The Battle of Mogadishu, one of the most intense urban battles of modern times, demonstrated the crucial role of mission command in achieving success in military operations. The concept of mission command has been a cornerstone of the U.S. Army's doctrine for many years. It refers to the ability of a commander to effectively direct and coordinate their forces to accomplish assigned tasks and objectives. At the core of mission command is the idea of decentralized execution and leadership, which empowers subordinates to take disciplined initiative and make decisions within the broader framework of the commander's intent (Department of the Army [DA], 2019). This paper examines how the principles of mission command, the elements of command and control (C2), and the C2 warfighting function played a critical role in dealing with the complex and unpredictable scenarios encountered during the Battle of Mogadishu.
The South China Sea: Regional Struggle of Global Proportions
By MSG Christopher S. Patel

China has a containment problem. Or to be more accurate, the ruling Chinese Communist Party (CCP) has numerous physical and geopolitical containment constraints that impede their ambitious goals of becoming a global economic superpower and the preeminent regional military power. The First Island Chain, an approximate line of large and small islands that starts in peninsular Southeast Asia and then runs north through the Philippines, Taiwan, and Japan (Kouretsos, 2019), is the first and most evident of these physical and geopolitical constraints. The CCP has ambitions of reclaiming Taiwan to break through part of this physical containment to their east, but that is only one small part of this containment problem. No single containment issue confronting the CCP better encapsulates physical and geopolitical constraints than the South China Sea.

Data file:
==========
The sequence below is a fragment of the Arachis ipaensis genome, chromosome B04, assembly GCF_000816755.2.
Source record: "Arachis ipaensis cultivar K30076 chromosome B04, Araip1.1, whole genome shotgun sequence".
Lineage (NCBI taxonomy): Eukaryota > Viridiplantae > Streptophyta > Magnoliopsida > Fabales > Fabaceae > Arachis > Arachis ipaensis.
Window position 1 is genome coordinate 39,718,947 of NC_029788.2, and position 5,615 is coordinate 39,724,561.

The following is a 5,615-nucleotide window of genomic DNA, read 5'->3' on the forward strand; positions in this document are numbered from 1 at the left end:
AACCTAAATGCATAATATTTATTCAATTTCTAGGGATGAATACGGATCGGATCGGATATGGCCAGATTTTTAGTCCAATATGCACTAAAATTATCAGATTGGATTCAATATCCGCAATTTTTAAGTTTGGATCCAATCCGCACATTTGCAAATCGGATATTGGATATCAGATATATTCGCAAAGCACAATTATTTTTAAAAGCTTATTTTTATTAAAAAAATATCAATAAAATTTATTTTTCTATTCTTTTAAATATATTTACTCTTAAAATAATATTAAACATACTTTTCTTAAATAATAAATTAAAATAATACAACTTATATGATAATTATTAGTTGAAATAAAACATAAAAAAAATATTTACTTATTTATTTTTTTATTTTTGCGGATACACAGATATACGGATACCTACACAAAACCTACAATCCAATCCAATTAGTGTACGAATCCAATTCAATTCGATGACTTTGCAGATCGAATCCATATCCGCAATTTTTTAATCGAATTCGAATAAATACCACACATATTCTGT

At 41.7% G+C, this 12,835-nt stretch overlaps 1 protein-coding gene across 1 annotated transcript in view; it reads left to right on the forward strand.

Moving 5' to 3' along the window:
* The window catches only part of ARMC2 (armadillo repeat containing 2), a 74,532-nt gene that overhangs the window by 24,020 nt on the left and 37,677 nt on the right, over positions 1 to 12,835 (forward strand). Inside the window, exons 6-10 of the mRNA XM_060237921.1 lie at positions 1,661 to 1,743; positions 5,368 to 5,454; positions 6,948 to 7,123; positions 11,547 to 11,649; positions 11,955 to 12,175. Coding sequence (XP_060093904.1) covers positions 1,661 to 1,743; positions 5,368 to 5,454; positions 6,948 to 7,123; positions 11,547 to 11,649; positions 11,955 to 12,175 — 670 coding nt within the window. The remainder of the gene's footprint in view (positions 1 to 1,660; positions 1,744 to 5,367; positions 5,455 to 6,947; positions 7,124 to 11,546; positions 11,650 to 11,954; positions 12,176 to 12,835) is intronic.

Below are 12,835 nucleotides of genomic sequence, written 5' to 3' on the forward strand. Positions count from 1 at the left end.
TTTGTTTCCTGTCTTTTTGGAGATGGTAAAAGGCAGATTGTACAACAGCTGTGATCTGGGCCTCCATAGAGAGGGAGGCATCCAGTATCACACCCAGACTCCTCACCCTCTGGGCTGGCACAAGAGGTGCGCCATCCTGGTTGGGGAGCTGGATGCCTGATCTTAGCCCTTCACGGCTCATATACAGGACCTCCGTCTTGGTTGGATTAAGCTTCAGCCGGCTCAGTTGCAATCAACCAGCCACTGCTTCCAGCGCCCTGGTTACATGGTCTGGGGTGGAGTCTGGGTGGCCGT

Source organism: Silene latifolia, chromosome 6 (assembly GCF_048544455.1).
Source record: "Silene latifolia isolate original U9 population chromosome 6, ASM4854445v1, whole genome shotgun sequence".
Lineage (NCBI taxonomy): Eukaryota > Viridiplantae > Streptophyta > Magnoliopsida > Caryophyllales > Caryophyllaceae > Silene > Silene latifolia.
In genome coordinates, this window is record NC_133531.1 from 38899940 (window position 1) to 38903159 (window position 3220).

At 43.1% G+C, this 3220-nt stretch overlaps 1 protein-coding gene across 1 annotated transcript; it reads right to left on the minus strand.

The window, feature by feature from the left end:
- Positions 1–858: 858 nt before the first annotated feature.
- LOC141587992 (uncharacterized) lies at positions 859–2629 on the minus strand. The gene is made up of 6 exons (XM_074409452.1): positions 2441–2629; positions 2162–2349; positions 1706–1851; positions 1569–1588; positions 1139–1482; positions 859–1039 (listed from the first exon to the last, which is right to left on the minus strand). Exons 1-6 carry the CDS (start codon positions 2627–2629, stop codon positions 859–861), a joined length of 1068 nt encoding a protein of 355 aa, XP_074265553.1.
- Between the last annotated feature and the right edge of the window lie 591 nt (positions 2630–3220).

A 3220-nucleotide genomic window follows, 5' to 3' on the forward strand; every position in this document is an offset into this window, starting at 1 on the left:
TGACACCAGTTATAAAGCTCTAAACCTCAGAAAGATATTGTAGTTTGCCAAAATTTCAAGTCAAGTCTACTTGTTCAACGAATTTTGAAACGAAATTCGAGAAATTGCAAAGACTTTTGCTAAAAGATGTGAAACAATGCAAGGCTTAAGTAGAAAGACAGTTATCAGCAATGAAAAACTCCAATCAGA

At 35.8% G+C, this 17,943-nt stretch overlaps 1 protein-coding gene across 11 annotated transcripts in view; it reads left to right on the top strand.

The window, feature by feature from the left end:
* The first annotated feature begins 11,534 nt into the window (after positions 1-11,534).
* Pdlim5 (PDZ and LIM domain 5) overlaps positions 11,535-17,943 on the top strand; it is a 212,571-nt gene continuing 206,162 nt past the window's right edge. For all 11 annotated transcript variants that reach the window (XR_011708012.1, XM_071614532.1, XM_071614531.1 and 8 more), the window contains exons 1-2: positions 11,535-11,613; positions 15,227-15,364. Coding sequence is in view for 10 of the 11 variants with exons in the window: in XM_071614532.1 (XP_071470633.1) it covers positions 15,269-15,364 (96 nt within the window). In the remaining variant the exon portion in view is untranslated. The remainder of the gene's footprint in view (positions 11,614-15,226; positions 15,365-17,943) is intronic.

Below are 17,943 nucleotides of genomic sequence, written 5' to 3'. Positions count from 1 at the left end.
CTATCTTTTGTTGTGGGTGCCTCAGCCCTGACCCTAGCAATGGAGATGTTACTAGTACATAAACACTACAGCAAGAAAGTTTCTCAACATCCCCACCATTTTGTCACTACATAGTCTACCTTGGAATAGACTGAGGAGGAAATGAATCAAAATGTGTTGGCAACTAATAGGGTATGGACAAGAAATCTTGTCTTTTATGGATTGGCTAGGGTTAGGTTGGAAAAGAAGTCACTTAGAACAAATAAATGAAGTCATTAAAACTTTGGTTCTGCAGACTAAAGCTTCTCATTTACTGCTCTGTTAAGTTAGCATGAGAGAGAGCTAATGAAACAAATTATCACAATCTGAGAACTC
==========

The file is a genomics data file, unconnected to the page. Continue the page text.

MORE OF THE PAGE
Geopolitik: The Twentieth Century Perspective for Today
By HD Bedell

In the Twentieth Century, geography was an essential feature of national security, followed closely by industrial base technology and strategic resource availability. Geography, technology, and material resources were measured in exhaustive detail. However, the qualitative factors of geopolitics – territorial integrity, social and political systems, historical perspectives, and religion – were the real determinants of vital interests. Succinctly, the statisticians did not make good geopoliticians or strategists. Early Twentieth Century political geographers, in overzealous belief in the "basic tenet of nationalism"[2] – pro patria mori – "stressed the importance of geography in determining the power of a state,"[3] i.e., a state's power was derived directly from the nature of the territory it occupied.[4] Their arguments in an era of popularized science convinced followers that a state was an organological[5] entity, and that idea quickly became systemic to the major powers.